Nanotyrannus tooth when found.



The Nanotyrannus tooth after being prepped.



A nice Acheroraptor dinosaur tooth soon after it was found.



A nice Acheroraptor Dinosaur Tooth.



Edmontosaurus jaw section being excavated.



Edmontosaurus jaw section after being excavated.



Edmontosaurus jaw section prepped.



This image has a Triceratops Femur section and Frill fragment near the bottom left and an Edmontosaurus bone piece near the top left of the image.



The Triceratops Femur section just after excavation.



The Triceratops Femur section after being prepped.



A Triceratops tooth in matrix.



Another Triceratops tooth in matrix.



Larger Triceratops Teeth that were found.



Ankylosaur scute / armor - top view.



Ankylosaur scute / armor - side view.



An Edmontosaurus scapula section.



An Edmontosaurus scapula section after being prepped.



An incredibly small Edmontosaurus tooth.



Walter Stein and I at 'Tooth Draw Quarry'.



Rain in the Badlands.




Recommended Books and Fossils:



High quality Dinosaur teeth by Fossilera



Tyrannosaurus rex, the Tyrant King (Life of the Past)
Peter L. Larson, Kenneth Carpenter (Editors), 2008

This is one of the best Tyrannosaurus rex books out there. It is a collection of everything T. rex, from it's range based on stratigraphy, why it has short arms, to soft tissue reconstruction. It includes many tables, drawings, and photographs. The book also comes with an accompanying CD. The CD has loads of images and animations, including a simulation of the famous T. rex, Stan. This is a wonderful resource for all things T. rex! The book is, however, very technical and not for the casual audience. If you are a T. rex enthusiast, this book is for you.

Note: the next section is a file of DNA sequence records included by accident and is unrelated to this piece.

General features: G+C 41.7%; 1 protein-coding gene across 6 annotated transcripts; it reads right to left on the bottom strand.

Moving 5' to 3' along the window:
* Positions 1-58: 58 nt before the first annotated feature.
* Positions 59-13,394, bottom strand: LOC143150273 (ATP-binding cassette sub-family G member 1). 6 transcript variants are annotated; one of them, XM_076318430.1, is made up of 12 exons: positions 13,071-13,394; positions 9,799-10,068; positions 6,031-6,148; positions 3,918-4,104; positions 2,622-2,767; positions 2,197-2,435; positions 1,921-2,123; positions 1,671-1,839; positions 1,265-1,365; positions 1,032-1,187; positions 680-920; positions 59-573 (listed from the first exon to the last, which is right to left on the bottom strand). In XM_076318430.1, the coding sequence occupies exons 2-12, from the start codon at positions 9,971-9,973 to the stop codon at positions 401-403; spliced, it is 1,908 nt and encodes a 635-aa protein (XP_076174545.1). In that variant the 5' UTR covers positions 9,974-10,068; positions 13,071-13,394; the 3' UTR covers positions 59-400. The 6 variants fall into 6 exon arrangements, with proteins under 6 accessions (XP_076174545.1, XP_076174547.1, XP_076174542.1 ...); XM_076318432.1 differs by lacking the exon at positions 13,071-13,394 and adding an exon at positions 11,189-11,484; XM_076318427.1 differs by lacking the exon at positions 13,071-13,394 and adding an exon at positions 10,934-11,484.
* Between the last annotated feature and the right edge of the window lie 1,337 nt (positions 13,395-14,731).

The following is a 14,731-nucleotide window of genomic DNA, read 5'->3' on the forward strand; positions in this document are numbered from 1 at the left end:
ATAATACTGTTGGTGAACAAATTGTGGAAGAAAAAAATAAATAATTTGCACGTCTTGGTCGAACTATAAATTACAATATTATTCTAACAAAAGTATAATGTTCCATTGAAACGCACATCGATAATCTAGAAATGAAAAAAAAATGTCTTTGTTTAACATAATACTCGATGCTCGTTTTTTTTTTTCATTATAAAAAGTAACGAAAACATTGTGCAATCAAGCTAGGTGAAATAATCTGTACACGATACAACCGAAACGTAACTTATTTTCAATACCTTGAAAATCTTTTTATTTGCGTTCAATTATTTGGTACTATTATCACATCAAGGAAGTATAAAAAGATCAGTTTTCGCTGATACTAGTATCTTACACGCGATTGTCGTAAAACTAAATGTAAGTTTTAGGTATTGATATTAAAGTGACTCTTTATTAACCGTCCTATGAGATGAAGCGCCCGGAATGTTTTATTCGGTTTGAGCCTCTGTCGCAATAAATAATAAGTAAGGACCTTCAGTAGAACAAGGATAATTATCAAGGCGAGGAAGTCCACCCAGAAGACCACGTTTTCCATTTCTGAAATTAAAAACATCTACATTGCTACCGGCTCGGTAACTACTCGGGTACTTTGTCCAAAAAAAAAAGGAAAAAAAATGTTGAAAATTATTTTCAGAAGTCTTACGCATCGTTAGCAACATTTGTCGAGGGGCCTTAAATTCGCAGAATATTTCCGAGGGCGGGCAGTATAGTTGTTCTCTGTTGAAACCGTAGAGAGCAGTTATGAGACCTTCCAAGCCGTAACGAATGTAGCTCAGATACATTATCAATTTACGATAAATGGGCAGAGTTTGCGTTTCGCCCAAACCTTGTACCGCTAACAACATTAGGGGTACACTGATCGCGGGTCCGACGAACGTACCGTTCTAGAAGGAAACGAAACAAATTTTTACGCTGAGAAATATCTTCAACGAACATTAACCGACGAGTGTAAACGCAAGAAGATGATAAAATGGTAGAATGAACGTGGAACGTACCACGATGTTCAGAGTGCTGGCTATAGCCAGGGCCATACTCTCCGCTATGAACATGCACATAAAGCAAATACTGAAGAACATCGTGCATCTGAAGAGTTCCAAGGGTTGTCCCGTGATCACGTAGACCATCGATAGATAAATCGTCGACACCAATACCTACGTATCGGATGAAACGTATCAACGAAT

Dinosaurs - The Grand Tour: by Keiron Pim (Author), and Jack Horner (Contributor) - 2016
This richly illustrated paperback has the latest research on dinosaurs, feathers and all! It's a great book to learn about the life of dinosaurs!



Elenco Science Tech T-Rex Skeleton 36" Scale Replica Model
This is a 3 foot, true to scale, Tyrannosaurus skeleton with 51 realistic pieces. This is one of the most realistic replicas I have found on the internet. It's an awesome educational piece for any T-rex fanatic, young or old!